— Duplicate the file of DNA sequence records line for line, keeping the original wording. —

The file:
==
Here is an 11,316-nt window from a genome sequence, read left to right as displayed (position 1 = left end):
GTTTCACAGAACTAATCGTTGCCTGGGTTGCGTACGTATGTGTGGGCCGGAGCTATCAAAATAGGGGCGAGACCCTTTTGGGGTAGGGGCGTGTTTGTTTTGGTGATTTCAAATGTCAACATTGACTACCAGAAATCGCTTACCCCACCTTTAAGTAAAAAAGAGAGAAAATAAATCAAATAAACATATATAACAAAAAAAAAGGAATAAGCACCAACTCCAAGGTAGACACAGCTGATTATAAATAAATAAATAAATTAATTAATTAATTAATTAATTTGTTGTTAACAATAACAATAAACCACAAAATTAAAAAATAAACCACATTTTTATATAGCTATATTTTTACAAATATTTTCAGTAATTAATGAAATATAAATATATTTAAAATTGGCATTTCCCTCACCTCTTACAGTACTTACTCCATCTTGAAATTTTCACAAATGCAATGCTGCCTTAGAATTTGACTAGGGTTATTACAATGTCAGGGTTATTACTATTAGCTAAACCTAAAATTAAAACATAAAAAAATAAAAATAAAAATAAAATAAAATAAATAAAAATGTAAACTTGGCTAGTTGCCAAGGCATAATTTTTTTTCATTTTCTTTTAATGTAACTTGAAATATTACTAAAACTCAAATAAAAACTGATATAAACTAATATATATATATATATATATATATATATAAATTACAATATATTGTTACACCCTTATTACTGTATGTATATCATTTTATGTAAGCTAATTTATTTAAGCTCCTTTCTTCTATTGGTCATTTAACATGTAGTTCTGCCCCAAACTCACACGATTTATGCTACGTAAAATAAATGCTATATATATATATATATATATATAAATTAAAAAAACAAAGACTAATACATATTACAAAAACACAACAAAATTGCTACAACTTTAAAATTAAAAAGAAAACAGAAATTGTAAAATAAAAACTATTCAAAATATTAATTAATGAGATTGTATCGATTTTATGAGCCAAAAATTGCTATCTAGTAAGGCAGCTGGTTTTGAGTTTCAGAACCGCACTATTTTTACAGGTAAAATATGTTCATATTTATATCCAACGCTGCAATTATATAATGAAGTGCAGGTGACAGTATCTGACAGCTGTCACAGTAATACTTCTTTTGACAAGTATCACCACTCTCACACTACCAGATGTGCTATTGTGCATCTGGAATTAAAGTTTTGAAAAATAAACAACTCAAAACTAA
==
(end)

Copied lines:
Here is an 11,316-nt window from a genome sequence, read left to right as displayed (position 1 = left end):
GTTTCACAGAACTAATCGTTGCCTGGGTTGCGTACGTATGTGTGGGCCGGAGCTATCAAAATAGGGGCGAGACCCTTTTGGGGTAGGGGCGTGTTTGTTTTGGTGATTTCAAATGTCAACATTGACTACCAGAAATCGCTTACCCCACCTTTAAGTAAAAAAGAGAGAAAATAAATCAAATAAACATATATAACAAAAAAAAAGGAATAAGCACCAACTCCAAGGTAGACACAGCTGATTATAAATAAATAAATAAATTAATTAATTAATTAATTAATTTGTTGTTAACAATAACAATAAACCACAAAATTAAAAAATAAACCACATTTTTATATAGCTATATTTTTACAAATATTTTCAGTAATTAATGAAATATAAATATATTTAAAATTGGCATTTCCCTCACCTCTTACAGTACTTACTCCATCTTGAAATTTTCACAAATGCAATGCTGCCTTAGAATTTGACTAGGGTTATTACAATGTCAGGGTTATTACTATTAGCTAAACCTAAAATTAAAACATAAAAAAATAAAAATAAAAATAAAATAAAATAAATAAAAATGTAAACTTGGCTAGTTGCCAAGGCATAATTTTTTTTCATTTTCTTTTAATGTAACTTGAAATATTACTAAAACTCAAATAAAAACTGATATAAACTAATATATATATATATATATATATATATATAAATTACAATATATTGTTACACCCTTATTACTGTATGTATATCATTTTATGTAAGCTAATTTATTTAAGCTCCTTTCTTCTATTGGTCATTTAACATGTAGTTCTGCCCCAAACTCACACGATTTATGCTACGTAAAATAAATGCTATATATATATATATATATATATAAATTAAAAAAACAAAGACTAATACATATTACAAAAACACAACAAAATTGCTACAACTTTAAAATTAAAAAGAAAACAGAAATTGTAAAATAAAAACTATTCAAAATATTAATTAATGAGATTGTATCGATTTTATGAGCCAAAAATTGCTATCTAGTAAGGCAGCTGGTTTTGAGTTTCAGAACCGCACTATTTTTACAGGTAAAATATGTTCATATTTATATCCAACGCTGCAATTATATAATGAAGTGCAGGTGACAGTATCTGACAGCTGTCACAGTAATACTTCTTTTGACAAGTATCACCACTCTCACACTACCAGATGTGCTATTGTGCATCTGGAATTAAAGTTTTGAAAAATAAACAACTCAAAACTAA